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Posted 7 Jul 2015

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Developing Software for Internal use : Emphasis on short turnaround

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7 Jul 2015CPOL9 min read
A rough guide for developers how to approach development of software for Internal use especially in Engineering companies, where shorter turnaround is more important

Introduction

The domain of software development is so huge that there are numerous  books, best practices, process etc  are available for the developers to follow and adhere too.  Some suits them well and in few instances it does not cater to their needs.  But in general, most of the software development caters to a scenario where a "software" is written for external "End users" and it is expected to run flawlessly and seamlessly for months if not years (untill the next update/patch).

There is one scenario of software development which is often neglected and my aim is to discuss that aspect and share my experience. I am talking about writing the software written for hardware engineers to test their design or to validate its reliability in a engineering company. The hardware can be anything from a subsystem of PCBA's to single individual sensors. These softwares are for internal use which is never given outside to so called "End users".

The main characteristic of such software and its developement are

  • Internal audience (especially Engineers)
  • Shorter turnaround time
  • One time use/ low shelf life
  • Data files triumphs appearance
  • Automation for minimal human interference during long hours of testing

In a typical case you are required to prepare a small but reliable software test this hardware with minimal human monitoring or interference. There would be no proper SRS document to start working on implementation. This software would be required to test a part of hardware in the overall Engineering hardware development.. As a developer you are expected to complete the software by donning various hats from requirement gathering to final executable. This would take longer development cycle but time is not a luxury in such environment. And in the end that software will be discarded after its intented one time use.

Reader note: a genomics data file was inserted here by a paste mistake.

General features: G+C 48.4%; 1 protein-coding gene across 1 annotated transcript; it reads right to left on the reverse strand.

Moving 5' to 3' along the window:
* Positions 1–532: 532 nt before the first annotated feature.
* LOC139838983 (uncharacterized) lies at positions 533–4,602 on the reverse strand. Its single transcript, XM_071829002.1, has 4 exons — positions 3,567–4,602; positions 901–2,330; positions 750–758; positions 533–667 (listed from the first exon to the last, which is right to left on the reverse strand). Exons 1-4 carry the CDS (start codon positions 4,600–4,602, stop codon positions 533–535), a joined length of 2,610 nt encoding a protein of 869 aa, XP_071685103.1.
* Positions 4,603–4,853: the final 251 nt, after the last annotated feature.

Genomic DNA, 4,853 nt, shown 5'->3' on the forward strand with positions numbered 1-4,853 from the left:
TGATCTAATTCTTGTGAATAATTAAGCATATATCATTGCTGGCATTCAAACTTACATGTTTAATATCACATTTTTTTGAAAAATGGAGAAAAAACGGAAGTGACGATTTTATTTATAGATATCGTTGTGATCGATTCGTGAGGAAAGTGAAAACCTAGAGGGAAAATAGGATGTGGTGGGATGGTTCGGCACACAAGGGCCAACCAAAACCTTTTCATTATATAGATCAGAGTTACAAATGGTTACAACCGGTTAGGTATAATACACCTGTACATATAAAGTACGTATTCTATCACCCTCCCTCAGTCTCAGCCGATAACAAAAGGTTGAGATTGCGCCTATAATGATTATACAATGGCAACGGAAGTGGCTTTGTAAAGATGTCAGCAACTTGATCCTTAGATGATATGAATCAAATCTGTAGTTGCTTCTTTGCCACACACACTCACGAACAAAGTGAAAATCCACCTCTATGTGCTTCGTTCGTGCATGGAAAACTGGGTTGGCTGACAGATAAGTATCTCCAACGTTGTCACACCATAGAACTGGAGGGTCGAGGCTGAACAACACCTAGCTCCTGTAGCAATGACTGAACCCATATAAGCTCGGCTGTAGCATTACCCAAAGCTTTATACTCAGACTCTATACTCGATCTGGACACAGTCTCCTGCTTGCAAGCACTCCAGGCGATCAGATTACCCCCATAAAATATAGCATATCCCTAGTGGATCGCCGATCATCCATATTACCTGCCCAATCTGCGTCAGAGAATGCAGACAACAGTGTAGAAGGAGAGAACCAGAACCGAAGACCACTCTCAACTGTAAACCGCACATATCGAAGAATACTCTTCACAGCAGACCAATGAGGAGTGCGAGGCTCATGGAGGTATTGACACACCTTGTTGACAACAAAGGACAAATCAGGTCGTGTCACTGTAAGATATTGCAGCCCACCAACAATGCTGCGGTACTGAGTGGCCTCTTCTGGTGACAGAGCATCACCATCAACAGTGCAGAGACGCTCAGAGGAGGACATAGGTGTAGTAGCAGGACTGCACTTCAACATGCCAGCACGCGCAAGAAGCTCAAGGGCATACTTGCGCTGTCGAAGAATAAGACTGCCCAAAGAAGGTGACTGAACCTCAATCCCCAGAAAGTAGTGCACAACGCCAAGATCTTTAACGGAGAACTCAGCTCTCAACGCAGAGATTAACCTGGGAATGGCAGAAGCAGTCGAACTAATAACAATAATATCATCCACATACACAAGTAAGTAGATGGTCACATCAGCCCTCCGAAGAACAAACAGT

Background

One of the driving force for writing this article was, the hardship I faced during my transition from proper SDLC to a "quick-fire" development cycle and wanted to chronicle the step I took to overcome it. This may be helpful to people who are working on similar environment.

I have been working for 10 years writing desktop application for Telecom and banking industry. There we had to follow the complete SDLC process and had all the support from the other department with required documents and instruction.  So when I moved to Reliability Engineering, one of my task was to write the software to test the electronics boards under various environment conditions. Well I thought it should be a cakewalk since I have been in development business for a decade. Surprisingly It was journey full of roadblocks and potholes. It took me nearly half a year to realize the mistakes and the unnecessary baggage I was carrying from my past work experience. I had to fine tune my working methods and wanted to share this to a bigger audience.

What went wrong?

So after moving to the new job and learning the ropes of new technology, I was ready to jump in into the project. So one fine day I get a meeting invite for a project kickoff.  I enter the room with confidence and sit through it.

H/W Engineer  : Super, Our board is ready with new pressure and temperature sensor. We need to test its reliability and design issue over a month at various temperature. I would like to see the trend of the sensor reading over period of time

Me : No problem. Can I have the requirement document for the software.

H/W Engineer  : Why? I ll explain what the boards does and steps do the functional test.

MeHmm....Ok. How should the GUI look like?